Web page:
At ProseWorks, Purdah and the political cycle always have a big effect on how we work and who we work for.
The last general election in 2010 reminded me of sitting exams in my school days. The announcement of the Conservative-led coalition government was followed a few days later by dramatic cuts in marketing expenditure. “Put down your pens and stop writing” was the abrupt message we received from central government clients, even when the projects we were working on were almost finished.
Of course, that seems like a long time ago. Things have changed. Work began to flow back in, and we have been busy ever since.
We have no idea how the result of the 2015 election will affect us. However, the election itself is already making itself felt.
Meaning of the word Purdah
This week saw the beginning of Purdah, the official election period between the official announcement of an election and its outcome. During this period the government machine, and civil servants in particular, are severely restricted in what they can say and do.
In short, they aren’t allowed to do anything that could be seen as partial (and thereby prejudice the election).
The word Purdah comes from the Muslim and Hindu practice of screening women from men or strangers. Literally speaking, Purdah means veil or curtain. In a religious or cultural sense purdah thus means protecting women from the view of men, either in the home, at prayer or outside through the wearing of veils.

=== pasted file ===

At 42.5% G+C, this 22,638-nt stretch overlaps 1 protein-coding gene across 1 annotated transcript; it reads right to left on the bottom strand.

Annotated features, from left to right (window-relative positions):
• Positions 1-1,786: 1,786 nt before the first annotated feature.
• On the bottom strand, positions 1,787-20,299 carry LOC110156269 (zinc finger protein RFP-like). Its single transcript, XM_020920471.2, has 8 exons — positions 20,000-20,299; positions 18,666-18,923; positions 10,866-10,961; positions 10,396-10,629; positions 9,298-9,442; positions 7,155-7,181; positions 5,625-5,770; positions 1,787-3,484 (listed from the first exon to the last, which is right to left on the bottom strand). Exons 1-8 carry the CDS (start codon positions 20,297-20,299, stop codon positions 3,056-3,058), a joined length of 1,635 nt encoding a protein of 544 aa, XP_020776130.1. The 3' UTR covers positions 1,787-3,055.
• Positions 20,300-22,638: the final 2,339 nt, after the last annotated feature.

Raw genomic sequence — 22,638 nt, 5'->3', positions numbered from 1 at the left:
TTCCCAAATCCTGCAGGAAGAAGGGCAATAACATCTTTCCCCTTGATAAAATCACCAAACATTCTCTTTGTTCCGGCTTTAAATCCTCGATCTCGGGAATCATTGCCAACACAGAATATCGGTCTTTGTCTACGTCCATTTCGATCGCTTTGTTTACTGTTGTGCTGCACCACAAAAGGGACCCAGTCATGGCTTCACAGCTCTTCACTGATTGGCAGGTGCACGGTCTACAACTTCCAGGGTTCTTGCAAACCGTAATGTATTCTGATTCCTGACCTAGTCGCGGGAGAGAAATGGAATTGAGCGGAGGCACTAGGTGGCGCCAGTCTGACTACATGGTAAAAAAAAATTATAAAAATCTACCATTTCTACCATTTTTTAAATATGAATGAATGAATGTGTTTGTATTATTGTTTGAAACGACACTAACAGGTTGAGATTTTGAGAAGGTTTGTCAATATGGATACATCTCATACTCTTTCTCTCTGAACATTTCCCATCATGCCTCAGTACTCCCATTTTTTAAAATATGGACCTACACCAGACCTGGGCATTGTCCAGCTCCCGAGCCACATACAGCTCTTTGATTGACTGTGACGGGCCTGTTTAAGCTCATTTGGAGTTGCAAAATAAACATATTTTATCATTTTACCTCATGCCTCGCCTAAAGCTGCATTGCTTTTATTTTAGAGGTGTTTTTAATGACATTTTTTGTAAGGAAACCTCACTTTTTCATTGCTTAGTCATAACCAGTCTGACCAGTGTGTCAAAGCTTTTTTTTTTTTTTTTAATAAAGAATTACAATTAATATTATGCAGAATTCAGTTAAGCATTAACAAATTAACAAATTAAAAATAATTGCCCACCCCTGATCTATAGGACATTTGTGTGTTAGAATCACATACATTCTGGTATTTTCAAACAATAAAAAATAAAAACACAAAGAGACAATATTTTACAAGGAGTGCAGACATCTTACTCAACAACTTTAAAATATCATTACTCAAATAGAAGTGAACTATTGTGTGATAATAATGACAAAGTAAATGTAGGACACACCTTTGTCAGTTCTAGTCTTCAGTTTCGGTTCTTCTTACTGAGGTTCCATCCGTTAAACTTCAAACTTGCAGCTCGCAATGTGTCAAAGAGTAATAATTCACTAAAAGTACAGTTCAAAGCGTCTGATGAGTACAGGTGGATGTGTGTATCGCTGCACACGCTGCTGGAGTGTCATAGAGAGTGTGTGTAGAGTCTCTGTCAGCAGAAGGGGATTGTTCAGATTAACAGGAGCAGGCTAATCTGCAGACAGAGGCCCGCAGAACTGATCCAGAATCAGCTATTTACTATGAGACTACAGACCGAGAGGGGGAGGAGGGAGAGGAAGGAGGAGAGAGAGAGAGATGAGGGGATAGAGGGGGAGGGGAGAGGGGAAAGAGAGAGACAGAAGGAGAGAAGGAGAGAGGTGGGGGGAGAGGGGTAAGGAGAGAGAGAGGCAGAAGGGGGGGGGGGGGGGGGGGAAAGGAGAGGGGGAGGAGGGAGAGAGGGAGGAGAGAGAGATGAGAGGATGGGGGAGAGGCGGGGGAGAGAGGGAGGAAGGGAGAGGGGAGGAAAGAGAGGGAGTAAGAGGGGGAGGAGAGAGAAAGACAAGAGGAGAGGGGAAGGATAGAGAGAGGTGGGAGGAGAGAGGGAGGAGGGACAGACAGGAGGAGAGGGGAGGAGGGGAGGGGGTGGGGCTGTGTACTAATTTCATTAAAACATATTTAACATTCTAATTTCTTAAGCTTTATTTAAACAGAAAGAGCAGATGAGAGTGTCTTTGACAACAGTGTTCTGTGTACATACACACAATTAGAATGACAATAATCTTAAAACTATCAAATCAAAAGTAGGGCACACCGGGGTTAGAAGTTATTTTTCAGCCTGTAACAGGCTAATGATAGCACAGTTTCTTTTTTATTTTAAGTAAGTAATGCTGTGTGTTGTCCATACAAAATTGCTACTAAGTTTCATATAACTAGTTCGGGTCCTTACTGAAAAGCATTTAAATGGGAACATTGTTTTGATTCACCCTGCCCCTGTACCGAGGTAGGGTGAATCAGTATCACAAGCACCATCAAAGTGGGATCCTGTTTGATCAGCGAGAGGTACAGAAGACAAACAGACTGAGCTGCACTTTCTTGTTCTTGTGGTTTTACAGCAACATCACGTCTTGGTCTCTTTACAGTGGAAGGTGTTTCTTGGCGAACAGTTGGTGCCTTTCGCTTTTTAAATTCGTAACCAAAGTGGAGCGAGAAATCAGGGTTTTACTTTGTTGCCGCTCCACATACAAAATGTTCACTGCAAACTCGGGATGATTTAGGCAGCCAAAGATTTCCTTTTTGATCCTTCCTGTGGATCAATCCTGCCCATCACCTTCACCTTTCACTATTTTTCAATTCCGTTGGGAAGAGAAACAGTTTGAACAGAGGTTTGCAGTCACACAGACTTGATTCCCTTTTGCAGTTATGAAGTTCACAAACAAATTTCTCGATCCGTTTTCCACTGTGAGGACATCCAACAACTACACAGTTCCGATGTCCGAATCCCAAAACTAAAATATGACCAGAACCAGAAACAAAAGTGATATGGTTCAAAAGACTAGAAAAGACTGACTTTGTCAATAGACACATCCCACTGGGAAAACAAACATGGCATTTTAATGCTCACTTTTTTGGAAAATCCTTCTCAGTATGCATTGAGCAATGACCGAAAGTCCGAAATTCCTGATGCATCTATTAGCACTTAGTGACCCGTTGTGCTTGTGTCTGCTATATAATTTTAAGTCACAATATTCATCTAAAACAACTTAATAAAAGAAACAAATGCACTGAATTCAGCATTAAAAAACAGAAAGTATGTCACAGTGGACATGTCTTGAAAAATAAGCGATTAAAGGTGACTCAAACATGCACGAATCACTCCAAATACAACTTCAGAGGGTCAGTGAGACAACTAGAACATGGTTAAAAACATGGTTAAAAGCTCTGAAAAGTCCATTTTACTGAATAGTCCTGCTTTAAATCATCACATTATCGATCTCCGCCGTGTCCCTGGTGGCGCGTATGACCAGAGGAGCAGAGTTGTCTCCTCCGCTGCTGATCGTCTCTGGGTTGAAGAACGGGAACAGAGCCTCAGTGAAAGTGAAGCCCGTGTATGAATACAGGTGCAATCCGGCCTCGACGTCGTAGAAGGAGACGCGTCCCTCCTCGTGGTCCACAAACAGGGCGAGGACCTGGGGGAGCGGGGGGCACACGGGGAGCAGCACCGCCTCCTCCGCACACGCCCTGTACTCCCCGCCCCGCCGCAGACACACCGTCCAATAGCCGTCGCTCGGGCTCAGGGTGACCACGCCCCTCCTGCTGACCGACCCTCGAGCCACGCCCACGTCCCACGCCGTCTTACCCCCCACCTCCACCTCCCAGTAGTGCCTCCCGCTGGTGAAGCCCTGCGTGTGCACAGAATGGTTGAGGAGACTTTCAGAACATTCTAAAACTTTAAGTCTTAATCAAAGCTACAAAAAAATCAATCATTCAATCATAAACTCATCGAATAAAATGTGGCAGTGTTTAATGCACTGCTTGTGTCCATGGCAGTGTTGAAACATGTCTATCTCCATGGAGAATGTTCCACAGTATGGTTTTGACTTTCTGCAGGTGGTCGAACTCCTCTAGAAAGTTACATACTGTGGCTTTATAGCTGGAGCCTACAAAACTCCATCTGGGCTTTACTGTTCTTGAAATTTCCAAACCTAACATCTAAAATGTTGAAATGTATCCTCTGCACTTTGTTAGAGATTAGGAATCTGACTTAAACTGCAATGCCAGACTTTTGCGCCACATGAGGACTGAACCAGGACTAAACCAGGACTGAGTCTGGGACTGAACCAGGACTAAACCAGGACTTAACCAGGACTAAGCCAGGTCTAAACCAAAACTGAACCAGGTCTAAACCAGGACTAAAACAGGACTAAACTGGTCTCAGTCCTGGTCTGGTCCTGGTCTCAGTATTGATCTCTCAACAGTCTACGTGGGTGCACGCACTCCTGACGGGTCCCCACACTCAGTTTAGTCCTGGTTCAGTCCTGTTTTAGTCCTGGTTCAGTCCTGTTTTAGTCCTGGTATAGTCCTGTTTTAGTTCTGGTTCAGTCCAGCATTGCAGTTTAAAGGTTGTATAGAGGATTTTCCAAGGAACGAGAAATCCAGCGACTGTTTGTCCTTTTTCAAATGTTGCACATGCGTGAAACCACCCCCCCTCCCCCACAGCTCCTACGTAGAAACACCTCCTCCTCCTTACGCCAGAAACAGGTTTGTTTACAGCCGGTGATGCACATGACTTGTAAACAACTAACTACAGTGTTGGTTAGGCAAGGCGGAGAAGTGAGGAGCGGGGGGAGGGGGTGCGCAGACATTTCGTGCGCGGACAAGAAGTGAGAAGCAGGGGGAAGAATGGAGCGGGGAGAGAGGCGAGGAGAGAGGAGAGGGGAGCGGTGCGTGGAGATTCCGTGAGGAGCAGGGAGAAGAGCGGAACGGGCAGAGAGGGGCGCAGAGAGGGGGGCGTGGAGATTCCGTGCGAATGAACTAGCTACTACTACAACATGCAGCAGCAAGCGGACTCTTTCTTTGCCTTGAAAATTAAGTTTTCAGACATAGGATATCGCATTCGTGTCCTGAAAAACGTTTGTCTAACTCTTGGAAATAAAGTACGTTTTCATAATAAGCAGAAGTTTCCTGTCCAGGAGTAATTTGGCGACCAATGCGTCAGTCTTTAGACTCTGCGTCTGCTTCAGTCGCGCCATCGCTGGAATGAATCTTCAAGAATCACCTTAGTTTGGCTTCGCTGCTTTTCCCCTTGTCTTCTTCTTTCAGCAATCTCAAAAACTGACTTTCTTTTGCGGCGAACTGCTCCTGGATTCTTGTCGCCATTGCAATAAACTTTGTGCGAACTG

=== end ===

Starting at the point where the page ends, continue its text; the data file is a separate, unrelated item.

In a political sense, Purdah therefore separates or puts a curtain between what governments do in the background to keep everything ticking along and the normal partisan policy announcements government departments usually make.
It’s ironic indeed that the practice of wearing veils and burkas and covering women’s faces, which some people find an anathema and contrary to the principles of democracy and British values, gives its name to this period of political neutrality which is observed religiously by the British civil service.
That’s another issue though.
For us, of course, the period of Purdah means business as usual for our private, EU and voluntary sector clients. For our public sector ones – for whom we normally write all sorts of things – it does mean putting down our pens and waiting for the result…very much like an exam but in reverse.
For more details of our public sector copywriting services contact Adam Woolf. He’ll be happy to talk you through it.